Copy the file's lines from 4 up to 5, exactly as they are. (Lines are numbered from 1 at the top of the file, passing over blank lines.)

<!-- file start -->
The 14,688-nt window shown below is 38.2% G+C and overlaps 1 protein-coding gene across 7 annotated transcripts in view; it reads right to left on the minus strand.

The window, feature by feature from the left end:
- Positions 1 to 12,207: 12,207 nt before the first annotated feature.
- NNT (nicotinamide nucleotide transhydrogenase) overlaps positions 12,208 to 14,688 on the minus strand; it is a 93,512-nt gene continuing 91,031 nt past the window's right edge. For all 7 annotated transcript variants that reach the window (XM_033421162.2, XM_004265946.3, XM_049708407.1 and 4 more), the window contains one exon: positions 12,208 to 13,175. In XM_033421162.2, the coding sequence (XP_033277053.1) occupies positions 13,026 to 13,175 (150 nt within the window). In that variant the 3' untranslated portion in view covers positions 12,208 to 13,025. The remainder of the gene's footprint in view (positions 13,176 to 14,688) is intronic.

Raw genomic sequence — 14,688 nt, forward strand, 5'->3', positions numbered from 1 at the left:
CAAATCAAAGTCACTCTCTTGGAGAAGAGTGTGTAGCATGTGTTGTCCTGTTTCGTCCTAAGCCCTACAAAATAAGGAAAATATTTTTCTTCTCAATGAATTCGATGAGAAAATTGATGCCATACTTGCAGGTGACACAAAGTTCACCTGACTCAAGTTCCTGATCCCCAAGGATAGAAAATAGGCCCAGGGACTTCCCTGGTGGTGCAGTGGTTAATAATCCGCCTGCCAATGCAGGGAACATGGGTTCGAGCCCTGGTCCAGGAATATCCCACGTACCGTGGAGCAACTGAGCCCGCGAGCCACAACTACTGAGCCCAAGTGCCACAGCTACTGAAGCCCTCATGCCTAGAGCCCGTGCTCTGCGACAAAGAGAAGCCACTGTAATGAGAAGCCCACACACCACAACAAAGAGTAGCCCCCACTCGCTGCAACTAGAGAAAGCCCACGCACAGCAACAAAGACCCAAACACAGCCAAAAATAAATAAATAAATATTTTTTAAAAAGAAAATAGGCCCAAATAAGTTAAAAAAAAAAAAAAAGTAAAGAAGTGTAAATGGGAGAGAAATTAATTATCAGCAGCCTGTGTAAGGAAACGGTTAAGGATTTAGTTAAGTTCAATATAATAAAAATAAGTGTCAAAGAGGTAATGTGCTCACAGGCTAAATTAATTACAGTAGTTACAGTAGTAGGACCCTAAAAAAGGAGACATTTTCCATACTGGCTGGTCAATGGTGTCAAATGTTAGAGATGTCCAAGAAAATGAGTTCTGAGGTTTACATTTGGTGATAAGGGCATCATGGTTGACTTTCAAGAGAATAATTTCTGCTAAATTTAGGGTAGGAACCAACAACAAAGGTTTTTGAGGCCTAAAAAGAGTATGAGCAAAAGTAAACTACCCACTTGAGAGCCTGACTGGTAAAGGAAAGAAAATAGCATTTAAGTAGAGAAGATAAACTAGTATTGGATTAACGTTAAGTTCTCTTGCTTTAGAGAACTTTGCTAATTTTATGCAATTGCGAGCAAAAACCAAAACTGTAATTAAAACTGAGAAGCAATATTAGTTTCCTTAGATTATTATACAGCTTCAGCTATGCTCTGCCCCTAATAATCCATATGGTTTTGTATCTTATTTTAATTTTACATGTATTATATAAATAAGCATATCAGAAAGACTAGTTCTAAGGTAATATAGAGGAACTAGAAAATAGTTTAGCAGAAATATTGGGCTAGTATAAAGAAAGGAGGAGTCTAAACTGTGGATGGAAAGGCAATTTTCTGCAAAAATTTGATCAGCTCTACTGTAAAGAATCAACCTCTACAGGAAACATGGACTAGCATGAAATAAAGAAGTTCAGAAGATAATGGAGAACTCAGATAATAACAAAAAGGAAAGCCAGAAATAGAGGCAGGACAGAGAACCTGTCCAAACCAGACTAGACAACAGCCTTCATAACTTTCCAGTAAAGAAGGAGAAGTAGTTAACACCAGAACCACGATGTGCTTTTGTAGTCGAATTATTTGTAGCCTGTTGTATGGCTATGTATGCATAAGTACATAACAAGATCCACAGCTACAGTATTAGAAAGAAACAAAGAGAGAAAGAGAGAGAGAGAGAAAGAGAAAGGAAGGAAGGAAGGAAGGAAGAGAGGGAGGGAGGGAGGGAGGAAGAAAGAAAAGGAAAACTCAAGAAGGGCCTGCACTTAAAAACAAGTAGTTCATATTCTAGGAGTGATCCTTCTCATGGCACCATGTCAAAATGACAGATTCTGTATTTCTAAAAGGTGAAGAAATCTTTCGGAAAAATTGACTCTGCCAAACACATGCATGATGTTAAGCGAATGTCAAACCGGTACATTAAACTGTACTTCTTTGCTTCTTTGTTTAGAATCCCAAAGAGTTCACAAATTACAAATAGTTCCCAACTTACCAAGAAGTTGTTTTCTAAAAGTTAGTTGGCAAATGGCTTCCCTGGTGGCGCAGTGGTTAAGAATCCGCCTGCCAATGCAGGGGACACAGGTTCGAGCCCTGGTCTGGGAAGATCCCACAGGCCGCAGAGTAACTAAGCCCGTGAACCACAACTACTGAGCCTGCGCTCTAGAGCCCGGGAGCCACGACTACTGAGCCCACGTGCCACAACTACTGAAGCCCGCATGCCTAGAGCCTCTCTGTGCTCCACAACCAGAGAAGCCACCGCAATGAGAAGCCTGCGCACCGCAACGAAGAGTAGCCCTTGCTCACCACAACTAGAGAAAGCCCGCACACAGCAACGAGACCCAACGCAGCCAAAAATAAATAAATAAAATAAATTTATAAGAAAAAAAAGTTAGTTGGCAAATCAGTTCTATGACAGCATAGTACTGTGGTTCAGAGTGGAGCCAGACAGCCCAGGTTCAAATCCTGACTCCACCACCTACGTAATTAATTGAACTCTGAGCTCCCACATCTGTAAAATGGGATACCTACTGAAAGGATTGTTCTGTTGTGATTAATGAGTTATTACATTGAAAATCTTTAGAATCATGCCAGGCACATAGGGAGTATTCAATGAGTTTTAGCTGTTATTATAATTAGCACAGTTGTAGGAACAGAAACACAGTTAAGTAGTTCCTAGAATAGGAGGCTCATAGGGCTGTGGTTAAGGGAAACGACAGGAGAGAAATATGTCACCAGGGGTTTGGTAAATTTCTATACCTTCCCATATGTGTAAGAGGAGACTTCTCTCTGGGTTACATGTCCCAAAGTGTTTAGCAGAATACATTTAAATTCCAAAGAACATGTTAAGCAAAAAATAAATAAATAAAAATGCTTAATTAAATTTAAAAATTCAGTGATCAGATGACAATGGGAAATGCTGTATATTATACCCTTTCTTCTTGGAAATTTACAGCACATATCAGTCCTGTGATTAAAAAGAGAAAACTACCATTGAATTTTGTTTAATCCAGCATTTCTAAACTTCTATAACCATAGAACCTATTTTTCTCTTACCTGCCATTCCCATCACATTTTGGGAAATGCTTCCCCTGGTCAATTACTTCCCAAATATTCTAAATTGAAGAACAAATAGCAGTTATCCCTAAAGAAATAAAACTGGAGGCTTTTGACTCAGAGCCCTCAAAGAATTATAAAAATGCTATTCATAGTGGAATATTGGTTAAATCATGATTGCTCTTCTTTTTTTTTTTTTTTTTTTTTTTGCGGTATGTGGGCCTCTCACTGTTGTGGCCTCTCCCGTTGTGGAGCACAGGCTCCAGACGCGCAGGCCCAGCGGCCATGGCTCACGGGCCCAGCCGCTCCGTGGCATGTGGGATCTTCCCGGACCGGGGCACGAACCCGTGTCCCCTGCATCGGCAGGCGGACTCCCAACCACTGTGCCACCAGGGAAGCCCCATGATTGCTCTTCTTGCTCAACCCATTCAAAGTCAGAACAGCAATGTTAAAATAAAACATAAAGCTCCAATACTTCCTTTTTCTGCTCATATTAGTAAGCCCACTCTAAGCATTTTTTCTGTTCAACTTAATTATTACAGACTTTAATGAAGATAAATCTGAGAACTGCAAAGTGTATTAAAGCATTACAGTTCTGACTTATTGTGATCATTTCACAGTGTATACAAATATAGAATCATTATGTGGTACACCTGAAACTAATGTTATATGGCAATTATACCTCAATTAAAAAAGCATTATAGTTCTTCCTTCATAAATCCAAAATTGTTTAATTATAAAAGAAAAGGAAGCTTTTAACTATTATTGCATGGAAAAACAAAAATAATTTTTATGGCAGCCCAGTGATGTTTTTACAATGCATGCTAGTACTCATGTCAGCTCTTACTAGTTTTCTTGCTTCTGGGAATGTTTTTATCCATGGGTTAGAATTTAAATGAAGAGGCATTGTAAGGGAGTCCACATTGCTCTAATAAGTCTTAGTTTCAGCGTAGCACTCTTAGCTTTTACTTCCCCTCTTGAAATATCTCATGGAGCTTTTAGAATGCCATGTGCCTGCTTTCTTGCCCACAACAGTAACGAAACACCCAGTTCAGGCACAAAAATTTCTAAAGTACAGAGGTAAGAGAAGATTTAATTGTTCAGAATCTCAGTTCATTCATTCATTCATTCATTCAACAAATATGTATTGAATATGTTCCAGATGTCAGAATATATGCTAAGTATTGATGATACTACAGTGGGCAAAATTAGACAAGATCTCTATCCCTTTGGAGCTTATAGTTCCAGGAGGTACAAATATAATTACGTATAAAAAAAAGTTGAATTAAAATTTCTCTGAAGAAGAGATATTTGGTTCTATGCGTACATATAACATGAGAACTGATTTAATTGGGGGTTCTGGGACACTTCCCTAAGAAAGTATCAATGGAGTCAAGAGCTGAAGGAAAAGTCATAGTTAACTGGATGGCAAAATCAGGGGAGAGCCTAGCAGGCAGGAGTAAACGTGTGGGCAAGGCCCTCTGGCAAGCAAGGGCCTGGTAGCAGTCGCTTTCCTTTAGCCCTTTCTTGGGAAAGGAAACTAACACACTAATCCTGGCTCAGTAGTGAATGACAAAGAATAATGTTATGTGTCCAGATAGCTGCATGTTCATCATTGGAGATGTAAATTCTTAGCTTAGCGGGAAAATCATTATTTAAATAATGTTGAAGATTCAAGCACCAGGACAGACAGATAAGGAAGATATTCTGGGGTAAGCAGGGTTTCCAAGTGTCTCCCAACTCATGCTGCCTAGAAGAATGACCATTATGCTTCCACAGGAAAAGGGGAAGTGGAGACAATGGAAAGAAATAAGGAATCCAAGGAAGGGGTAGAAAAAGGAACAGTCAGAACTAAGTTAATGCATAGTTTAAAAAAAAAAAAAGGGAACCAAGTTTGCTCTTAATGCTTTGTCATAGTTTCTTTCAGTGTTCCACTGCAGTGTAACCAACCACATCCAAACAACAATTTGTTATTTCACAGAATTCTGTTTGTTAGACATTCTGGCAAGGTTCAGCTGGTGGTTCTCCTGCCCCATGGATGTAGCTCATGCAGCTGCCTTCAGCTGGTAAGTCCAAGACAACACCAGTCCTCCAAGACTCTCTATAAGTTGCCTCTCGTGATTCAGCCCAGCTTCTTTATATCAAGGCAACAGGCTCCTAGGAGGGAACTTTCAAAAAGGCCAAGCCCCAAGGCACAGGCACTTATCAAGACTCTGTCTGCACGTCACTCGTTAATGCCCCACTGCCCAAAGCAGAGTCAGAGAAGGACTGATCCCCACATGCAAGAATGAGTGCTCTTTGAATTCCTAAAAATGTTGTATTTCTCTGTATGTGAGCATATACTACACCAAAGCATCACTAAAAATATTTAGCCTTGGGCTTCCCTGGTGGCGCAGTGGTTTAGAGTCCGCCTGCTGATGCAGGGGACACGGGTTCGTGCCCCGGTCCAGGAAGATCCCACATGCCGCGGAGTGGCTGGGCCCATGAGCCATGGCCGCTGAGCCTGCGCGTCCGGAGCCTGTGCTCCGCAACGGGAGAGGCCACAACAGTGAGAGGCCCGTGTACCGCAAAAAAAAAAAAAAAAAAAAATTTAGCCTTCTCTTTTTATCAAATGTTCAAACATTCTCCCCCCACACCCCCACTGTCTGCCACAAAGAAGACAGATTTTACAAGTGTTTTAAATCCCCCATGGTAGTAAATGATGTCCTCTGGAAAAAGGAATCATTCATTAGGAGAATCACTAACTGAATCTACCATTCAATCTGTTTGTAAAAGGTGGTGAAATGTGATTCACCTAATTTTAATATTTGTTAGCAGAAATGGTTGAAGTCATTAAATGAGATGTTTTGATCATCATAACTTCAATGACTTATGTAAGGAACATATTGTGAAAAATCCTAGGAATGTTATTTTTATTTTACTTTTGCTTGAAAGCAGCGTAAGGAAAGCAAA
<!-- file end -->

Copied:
- NNT (nicotinamide nucleotide transhydrogenase) overlaps positions 12,208 to 14,688 on the minus strand; it is a 93,512-nt gene continuing 91,031 nt past the window's right edge. For all 7 annotated transcript variants that reach the window (XM_033421162.2, XM_004265946.3, XM_049708407.1 and 4 more), the window contains one exon: positions 12,208 to 13,175. In XM_033421162.2, the coding sequence (XP_033277053.1) occupies positions 13,026 to 13,175 (150 nt within the window). In that variant the 3' untranslated portion in view covers positions 12,208 to 13,025. The remainder of the gene's footprint in view (positions 13,176 to 14,688) is intronic.

Raw genomic sequence — 14,688 nt, forward strand, 5'->3', positions numbered from 1 at the left: